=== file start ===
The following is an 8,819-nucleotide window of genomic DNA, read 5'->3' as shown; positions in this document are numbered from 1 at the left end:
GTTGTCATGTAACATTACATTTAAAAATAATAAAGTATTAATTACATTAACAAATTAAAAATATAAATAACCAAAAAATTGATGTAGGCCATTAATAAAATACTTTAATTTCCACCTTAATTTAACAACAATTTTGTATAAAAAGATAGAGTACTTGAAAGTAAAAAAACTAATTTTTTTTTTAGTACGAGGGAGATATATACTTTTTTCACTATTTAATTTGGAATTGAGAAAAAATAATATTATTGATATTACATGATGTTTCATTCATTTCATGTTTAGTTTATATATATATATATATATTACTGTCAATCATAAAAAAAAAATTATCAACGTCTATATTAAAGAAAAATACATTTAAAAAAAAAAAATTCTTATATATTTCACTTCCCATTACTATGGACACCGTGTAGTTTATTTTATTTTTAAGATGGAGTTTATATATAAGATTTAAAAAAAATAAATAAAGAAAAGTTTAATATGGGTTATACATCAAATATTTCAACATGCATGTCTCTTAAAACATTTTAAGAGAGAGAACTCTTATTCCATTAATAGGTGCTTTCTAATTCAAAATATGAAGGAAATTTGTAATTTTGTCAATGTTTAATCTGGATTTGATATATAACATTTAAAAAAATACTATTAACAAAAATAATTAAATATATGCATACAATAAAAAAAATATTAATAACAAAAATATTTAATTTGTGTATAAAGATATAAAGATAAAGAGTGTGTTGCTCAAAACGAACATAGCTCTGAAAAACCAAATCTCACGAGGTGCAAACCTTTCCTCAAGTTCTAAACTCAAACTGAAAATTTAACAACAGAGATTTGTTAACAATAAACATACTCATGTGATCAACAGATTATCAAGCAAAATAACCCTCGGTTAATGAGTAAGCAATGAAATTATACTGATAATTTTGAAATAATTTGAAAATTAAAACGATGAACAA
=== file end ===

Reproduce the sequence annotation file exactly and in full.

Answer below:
The following is an 8,819-nucleotide window of genomic DNA, read 5'->3' as shown; positions in this document are numbered from 1 at the left end:
GTTGTCATGTAACATTACATTTAAAAATAATAAAGTATTAATTACATTAACAAATTAAAAATATAAATAACCAAAAAATTGATGTAGGCCATTAATAAAATACTTTAATTTCCACCTTAATTTAACAACAATTTTGTATAAAAAGATAGAGTACTTGAAAGTAAAAAAACTAATTTTTTTTTTAGTACGAGGGAGATATATACTTTTTTCACTATTTAATTTGGAATTGAGAAAAAATAATATTATTGATATTACATGATGTTTCATTCATTTCATGTTTAGTTTATATATATATATATATATTACTGTCAATCATAAAAAAAAAATTATCAACGTCTATATTAAAGAAAAATACATTTAAAAAAAAAAAATTCTTATATATTTCACTTCCCATTACTATGGACACCGTGTAGTTTATTTTATTTTTAAGATGGAGTTTATATATAAGATTTAAAAAAAATAAATAAAGAAAAGTTTAATATGGGTTATACATCAAATATTTCAACATGCATGTCTCTTAAAACATTTTAAGAGAGAGAACTCTTATTCCATTAATAGGTGCTTTCTAATTCAAAATATGAAGGAAATTTGTAATTTTGTCAATGTTTAATCTGGATTTGATATATAACATTTAAAAAAATACTATTAACAAAAATAATTAAATATATGCATACAATAAAAAAAATATTAATAACAAAAATATTTAATTTGTGTATAAAGATATAAAGATAAAGAGTGTGTTGCTCAAAACGAACATAGCTCTGAAAAACCAAATCTCACGAGGTGCAAACCTTTCCTCAAGTTCTAAACTCAAACTGAAAATTTAACAACAGAGATTTGTTAACAATAAACATACTCATGTGATCAACAGATTATCAAGCAAAATAACCCTCGGTTAATGAGTAAGCAATGAAATTATACTGATAATTTTGAAATAATTTGAAAATTAAAACGATGAACAA